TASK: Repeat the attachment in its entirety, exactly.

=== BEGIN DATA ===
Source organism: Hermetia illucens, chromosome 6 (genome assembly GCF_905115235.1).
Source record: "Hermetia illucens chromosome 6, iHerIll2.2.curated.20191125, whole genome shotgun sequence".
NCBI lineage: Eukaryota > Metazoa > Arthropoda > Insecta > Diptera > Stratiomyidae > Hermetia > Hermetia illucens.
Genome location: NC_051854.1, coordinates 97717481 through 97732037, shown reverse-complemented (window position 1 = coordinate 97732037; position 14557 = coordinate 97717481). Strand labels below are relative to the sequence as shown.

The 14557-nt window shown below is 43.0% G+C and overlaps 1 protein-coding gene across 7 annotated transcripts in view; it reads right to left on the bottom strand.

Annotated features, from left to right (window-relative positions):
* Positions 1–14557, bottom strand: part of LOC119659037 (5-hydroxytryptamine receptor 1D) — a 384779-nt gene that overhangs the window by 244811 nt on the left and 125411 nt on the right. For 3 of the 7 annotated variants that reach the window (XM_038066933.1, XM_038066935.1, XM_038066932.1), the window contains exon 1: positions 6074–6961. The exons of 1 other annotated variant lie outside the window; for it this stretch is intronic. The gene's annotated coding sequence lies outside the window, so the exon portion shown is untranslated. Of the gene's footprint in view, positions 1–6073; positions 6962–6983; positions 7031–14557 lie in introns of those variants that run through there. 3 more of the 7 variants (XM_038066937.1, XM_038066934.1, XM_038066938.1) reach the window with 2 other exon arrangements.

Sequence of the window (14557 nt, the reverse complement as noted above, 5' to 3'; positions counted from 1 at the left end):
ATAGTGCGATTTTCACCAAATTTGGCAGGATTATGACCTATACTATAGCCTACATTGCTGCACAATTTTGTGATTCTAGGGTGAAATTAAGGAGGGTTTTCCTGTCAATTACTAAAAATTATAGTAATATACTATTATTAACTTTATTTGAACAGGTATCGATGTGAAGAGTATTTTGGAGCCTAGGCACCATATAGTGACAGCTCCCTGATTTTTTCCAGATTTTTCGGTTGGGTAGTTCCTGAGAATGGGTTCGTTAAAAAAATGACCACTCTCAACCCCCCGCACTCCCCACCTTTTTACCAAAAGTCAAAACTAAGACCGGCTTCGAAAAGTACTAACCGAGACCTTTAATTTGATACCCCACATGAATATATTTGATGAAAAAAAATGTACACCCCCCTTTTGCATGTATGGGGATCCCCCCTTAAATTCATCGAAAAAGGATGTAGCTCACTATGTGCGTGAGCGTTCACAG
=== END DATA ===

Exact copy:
Source organism: Hermetia illucens, chromosome 6 (genome assembly GCF_905115235.1).
Source record: "Hermetia illucens chromosome 6, iHerIll2.2.curated.20191125, whole genome shotgun sequence".
NCBI lineage: Eukaryota > Metazoa > Arthropoda > Insecta > Diptera > Stratiomyidae > Hermetia > Hermetia illucens.
Genome location: NC_051854.1, coordinates 97717481 through 97732037, shown reverse-complemented (window position 1 = coordinate 97732037; position 14557 = coordinate 97717481). Strand labels below are relative to the sequence as shown.

The 14557-nt window shown below is 43.0% G+C and overlaps 1 protein-coding gene across 7 annotated transcripts in view; it reads right to left on the bottom strand.

Annotated features, from left to right (window-relative positions):
* Positions 1–14557, bottom strand: part of LOC119659037 (5-hydroxytryptamine receptor 1D) — a 384779-nt gene that overhangs the window by 244811 nt on the left and 125411 nt on the right. For 3 of the 7 annotated variants that reach the window (XM_038066933.1, XM_038066935.1, XM_038066932.1), the window contains exon 1: positions 6074–6961. The exons of 1 other annotated variant lie outside the window; for it this stretch is intronic. The gene's annotated coding sequence lies outside the window, so the exon portion shown is untranslated. Of the gene's footprint in view, positions 1–6073; positions 6962–6983; positions 7031–14557 lie in introns of those variants that run through there. 3 more of the 7 variants (XM_038066937.1, XM_038066934.1, XM_038066938.1) reach the window with 2 other exon arrangements.

Sequence of the window (14557 nt, the reverse complement as noted above, 5' to 3'; positions counted from 1 at the left end):
ATAGTGCGATTTTCACCAAATTTGGCAGGATTATGACCTATACTATAGCCTACATTGCTGCACAATTTTGTGATTCTAGGGTGAAATTAAGGAGGGTTTTCCTGTCAATTACTAAAAATTATAGTAATATACTATTATTAACTTTATTTGAACAGGTATCGATGTGAAGAGTATTTTGGAGCCTAGGCACCATATAGTGACAGCTCCCTGATTTTTTCCAGATTTTTCGGTTGGGTAGTTCCTGAGAATGGGTTCGTTAAAAAAATGACCACTCTCAACCCCCCGCACTCCCCACCTTTTTACCAAAAGTCAAAACTAAGACCGGCTTCGAAAAGTACTAACCGAGACCTTTAATTTGATACCCCACATGAATATATTTGATGAAAAAAAATGTACACCCCCCTTTTGCATGTATGGGGATCCCCCCTTAAATTCATCGAAAAAGGATGTAGCTCACTATGTGCGTGAGCGTTCACAG